Whatever his distortions and misjudgments, Bolton is a famously fastidious note-taker. Much of the book reads like a notebook dump, but it is likely to be as close to a transcript of key meetings as we’ll ever read, and—given the premium that Bolton, as a lawyer, has always put on the sanctity of documents—I think these are worth trusting. (The fact that Trump tried to sue Bolton to prevent publication also lends credence to its contents. So does Pompeo’s tweet, calling his former colleague “a traitor who damaged America by violating his sacred trust with its people” but not calling him out for any inaccuracies.)
Others have quoted Bolton’s descriptions of meetings where Trump condoned China’s concentration camps, expressed surprise that Britain has nuclear weapons, asked for reelecton favors from not only Ukraine but also China and Turkey, among many other marks of ignorance or malfeasance, some of which would quality as high crimes and misdemeanors. But none of the brief quotations capture the sheer chaos of Trump’s mind, which Bolton captures in several passages.
So let me leave you with one, on page 383. The scene is a National Security Council meeting after Iran struck two pumping stations on a Saudi oil pipeline in May 2019. Trump goes off in “a reverie” about the “beautiful sight” of the USS Lincoln aircraft carrier. Then he complains that the Iranians aren’t talking to him only because John Kerry convinced them to wait till the next president, a “soliloquy” that he had recited many, many times before. Then, as Bolton describes:
When Dunford tried to get more specific on what we might do and when in response to an Iranian attack, Trump said the Gulf Arabs could pay. Dunford kept trying to get Trump to focus on specific options along a graduated ladder of possible responses, but somehow, we veered off to South Africa and what Trump was hearing about the treatment of white farmers, asserting he wanted to grant them asylum and citizenship. The discussion on targets then resumed, much of it to my satisfaction. Unfortunately, the mention of our remaining troop presence in Iraq led Trump to inquire, “Why don’t we take them out? In Syria, we got rid of ISIS.” What I heard next was shocking, but I distinctly remember hearing him say, “I don’t care if ISIS comes back into Iraq.” On Iran, discussion of possible US actions continued, but we then zoomed to Afghanistan, as Trump complained about how much we were paying soldiers in the Afghan government army, undissuaded when [Acting Secretary of Defense Patrick] Shanahan said the average was only about $10 a day.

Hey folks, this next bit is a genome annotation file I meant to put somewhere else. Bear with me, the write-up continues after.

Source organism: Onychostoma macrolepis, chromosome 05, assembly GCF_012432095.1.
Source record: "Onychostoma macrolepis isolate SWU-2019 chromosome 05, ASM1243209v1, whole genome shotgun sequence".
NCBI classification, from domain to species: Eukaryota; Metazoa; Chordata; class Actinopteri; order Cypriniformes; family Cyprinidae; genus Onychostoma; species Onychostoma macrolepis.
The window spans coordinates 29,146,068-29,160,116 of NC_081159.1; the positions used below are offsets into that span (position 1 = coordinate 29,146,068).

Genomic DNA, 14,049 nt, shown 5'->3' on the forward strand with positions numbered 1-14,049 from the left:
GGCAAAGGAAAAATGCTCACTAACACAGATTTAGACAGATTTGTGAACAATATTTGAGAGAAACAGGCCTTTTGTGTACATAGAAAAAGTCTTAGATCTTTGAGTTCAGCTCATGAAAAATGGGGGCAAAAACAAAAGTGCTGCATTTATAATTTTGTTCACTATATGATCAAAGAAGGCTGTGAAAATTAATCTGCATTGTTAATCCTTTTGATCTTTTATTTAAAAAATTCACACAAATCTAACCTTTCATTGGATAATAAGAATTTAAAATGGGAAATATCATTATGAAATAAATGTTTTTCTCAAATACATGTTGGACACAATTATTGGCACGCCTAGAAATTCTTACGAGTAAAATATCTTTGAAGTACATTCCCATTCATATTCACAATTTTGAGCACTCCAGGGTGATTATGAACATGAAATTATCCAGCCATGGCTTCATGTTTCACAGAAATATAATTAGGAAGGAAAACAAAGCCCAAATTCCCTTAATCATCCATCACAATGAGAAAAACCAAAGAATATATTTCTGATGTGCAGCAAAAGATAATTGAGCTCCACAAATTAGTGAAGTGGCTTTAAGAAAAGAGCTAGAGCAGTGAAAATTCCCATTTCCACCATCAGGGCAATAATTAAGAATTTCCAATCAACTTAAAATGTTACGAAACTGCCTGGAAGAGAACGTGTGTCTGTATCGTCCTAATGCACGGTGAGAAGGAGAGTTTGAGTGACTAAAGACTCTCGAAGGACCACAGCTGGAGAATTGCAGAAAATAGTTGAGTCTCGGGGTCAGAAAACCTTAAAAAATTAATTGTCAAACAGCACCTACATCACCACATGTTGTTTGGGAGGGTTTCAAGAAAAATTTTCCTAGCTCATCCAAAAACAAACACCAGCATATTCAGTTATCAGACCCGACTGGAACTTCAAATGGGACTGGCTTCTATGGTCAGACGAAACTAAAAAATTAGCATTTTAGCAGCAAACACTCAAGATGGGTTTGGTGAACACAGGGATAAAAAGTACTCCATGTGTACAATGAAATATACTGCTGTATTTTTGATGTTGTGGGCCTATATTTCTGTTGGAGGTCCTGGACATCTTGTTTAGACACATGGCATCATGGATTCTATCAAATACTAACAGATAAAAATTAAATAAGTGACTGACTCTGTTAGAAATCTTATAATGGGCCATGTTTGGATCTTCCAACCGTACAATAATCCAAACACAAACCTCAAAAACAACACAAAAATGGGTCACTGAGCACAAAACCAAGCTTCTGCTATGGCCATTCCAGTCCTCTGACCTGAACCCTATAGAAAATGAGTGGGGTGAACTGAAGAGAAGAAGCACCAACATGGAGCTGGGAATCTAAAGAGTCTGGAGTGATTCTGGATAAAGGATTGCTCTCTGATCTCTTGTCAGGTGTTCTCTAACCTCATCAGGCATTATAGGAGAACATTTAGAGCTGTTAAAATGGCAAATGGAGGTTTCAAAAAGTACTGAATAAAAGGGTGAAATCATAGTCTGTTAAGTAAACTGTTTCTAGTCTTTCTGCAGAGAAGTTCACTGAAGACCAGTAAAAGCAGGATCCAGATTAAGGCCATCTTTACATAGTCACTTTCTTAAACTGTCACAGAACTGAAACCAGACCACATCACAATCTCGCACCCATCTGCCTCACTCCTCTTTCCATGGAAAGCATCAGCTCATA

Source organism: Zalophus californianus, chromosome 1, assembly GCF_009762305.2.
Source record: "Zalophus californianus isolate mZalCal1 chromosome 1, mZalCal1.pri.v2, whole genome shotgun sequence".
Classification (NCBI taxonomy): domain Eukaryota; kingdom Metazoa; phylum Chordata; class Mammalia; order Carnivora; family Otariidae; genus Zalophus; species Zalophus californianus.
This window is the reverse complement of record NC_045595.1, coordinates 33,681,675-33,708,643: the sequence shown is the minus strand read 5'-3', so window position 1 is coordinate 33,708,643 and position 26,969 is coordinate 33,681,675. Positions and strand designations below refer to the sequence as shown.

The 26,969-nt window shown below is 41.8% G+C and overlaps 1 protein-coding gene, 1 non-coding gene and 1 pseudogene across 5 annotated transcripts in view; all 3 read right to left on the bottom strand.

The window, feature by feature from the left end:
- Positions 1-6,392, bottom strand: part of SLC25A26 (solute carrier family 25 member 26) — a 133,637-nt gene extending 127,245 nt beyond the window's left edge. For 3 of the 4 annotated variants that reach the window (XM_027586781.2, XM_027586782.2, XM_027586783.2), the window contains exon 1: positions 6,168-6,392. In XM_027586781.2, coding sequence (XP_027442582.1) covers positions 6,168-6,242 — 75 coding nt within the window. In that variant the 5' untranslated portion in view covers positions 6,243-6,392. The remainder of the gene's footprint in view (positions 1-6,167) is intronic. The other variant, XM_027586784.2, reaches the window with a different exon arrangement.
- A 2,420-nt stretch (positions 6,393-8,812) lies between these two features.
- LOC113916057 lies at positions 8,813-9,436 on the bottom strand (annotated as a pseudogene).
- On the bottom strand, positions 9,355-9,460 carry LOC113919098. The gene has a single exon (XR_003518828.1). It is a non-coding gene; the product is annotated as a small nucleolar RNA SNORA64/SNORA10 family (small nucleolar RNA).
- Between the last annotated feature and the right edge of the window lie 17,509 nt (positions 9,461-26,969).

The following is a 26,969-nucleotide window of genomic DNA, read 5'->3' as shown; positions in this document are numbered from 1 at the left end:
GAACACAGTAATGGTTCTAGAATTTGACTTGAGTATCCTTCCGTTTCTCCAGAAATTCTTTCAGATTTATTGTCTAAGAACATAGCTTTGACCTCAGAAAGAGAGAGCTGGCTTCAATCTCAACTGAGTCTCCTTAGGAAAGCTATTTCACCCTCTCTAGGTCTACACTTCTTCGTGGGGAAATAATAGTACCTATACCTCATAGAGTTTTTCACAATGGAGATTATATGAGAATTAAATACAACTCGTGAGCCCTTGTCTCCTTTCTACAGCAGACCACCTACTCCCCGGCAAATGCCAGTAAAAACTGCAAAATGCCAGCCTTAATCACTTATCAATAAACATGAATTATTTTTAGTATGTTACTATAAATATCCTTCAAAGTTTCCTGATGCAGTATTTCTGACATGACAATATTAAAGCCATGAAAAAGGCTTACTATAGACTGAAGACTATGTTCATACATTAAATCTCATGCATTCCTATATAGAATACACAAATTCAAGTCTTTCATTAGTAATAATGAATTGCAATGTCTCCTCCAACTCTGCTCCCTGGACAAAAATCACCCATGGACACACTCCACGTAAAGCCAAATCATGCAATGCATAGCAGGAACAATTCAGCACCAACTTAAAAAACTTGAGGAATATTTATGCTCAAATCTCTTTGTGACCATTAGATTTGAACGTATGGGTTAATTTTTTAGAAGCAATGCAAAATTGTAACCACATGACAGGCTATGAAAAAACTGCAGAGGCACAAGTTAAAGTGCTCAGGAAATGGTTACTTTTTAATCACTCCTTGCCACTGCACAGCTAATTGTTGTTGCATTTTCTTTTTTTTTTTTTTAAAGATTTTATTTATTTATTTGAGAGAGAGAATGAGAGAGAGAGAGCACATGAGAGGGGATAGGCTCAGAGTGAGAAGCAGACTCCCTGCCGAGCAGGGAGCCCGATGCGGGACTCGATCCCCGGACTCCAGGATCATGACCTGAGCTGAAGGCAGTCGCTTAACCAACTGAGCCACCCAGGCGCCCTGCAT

We have a president who cannot focus for a minute. Given some of the things he has talked about doing, that might be for the best. But it’s only a matter of luck that we are all still here to gape our jaws.
Support work like this for just $1
Slate is covering the stories that matter to you. Become a Slate Plus member to support our work. Your first month is only $1.